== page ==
All the very best for the future George and may you strike the “BIG” one soon.
The past 3 days, the weekend and Monday, have been pretty awful. It has been really hot, over 30ºC, and the wind has not stopped blowing at gale force all that time. There has been sand and dust everywhere and it has made me feel pretty depressed and lethargic. Being camped on sea sand does not help. Think Camps Bay Beach on a really hot, windy day when the sand is blowing all over the place.
Today, Tuesday, sees a complete change in the weather. It is overcast, a lot cooler, light breeze and feels like it could even rain sometime. It has also made me feel a lot better and keen to have a look around for more interesting places and people. I am still trying to track down George, the diamond diver, but he has proved elusive, and I hope to catch up with him later today or tomorrow.
Because I have been pretty well trapped at the camp-site I thought I might as well take some pix and show you what it is like. If you read some of my previous posts you will know that I was really given the run around as far as the pricing is concerned. It is a municipal site and I think their prices are too high compared to all the other municipal sites I have stayed at. They call themselves a Holiday Resort so have a look at he pix an see what you think.
McDougalls Bay Holiday Resort?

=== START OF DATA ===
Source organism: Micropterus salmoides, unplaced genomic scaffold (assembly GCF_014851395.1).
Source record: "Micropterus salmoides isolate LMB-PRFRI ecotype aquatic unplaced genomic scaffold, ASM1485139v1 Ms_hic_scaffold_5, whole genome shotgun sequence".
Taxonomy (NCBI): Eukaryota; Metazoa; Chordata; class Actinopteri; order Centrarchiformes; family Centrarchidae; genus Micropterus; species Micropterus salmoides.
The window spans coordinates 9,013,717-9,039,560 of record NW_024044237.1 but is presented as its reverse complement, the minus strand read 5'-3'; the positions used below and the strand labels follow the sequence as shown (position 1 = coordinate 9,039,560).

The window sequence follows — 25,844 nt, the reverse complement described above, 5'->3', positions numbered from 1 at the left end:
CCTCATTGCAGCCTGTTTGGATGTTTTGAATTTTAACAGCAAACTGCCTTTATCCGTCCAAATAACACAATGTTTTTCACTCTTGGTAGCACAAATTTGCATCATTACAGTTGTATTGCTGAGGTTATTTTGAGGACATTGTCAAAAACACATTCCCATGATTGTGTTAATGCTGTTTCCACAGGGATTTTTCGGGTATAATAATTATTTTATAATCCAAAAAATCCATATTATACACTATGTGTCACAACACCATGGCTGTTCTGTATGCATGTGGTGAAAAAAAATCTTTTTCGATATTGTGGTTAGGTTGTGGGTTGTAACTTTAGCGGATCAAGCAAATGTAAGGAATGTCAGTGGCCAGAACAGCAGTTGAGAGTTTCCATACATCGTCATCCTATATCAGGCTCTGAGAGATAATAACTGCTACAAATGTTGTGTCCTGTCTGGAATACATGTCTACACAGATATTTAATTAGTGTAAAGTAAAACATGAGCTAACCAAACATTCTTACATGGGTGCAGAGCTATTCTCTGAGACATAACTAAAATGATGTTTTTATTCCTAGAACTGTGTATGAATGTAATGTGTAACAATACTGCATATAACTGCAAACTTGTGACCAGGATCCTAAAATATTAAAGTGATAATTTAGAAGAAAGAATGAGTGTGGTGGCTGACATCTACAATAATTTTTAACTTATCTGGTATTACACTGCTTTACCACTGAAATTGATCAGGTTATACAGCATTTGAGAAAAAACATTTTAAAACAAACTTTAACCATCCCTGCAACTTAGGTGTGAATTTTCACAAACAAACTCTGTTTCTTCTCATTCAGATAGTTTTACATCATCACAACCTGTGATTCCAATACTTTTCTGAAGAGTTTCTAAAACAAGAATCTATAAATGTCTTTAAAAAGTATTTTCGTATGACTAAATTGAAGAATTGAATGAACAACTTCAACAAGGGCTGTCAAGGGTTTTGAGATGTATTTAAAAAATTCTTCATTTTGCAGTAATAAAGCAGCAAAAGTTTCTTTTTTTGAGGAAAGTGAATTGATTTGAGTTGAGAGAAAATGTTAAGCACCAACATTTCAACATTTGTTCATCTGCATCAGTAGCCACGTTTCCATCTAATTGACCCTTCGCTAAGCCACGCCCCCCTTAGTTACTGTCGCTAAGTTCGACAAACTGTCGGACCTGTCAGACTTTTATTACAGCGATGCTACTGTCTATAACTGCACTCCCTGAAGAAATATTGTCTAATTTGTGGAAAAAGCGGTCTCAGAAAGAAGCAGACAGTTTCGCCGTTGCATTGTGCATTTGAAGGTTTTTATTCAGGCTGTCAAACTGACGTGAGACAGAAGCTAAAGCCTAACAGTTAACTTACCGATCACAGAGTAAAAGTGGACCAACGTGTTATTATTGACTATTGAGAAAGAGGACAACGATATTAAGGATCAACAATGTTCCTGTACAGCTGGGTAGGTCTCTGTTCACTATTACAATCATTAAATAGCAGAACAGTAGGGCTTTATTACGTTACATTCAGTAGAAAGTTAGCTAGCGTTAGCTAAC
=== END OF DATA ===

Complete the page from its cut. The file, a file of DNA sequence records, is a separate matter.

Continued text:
The security gate?
Unfortunately a lot of the time there is no one at the gate during the day and at night.
Broken security fence from beach.
Even if there was full time security at the front it would not make much difference.
Sea sand site
One of the 93 sites and they are all the same.
Each site has an electrical connection but some of them are very unsafe.
What can I say? Why do all the camp-sites all have the same problem and yet the ablution block is the most important feature that one looks for. At least there is plenty of hot water.
There are 2 0f these right on the beach front. They charge R440.00 per night out of season and over R500.00 per night in season. There are also 15 smaller chalets at the back for which the charge is R210.00 per night.
Overall I think the “holiday resort” is pretty run down and to be honest over priced but the one factor that overrides most of that is the position right on the beach front. The sights, sounds and smells of the ocean, in the protected bay, are fabulous and go a long way in making one overlook all the shortcomings.
Right on the waters edge.
Golden sun set.
Not many places I know that one could take a picture like this right from your caravan.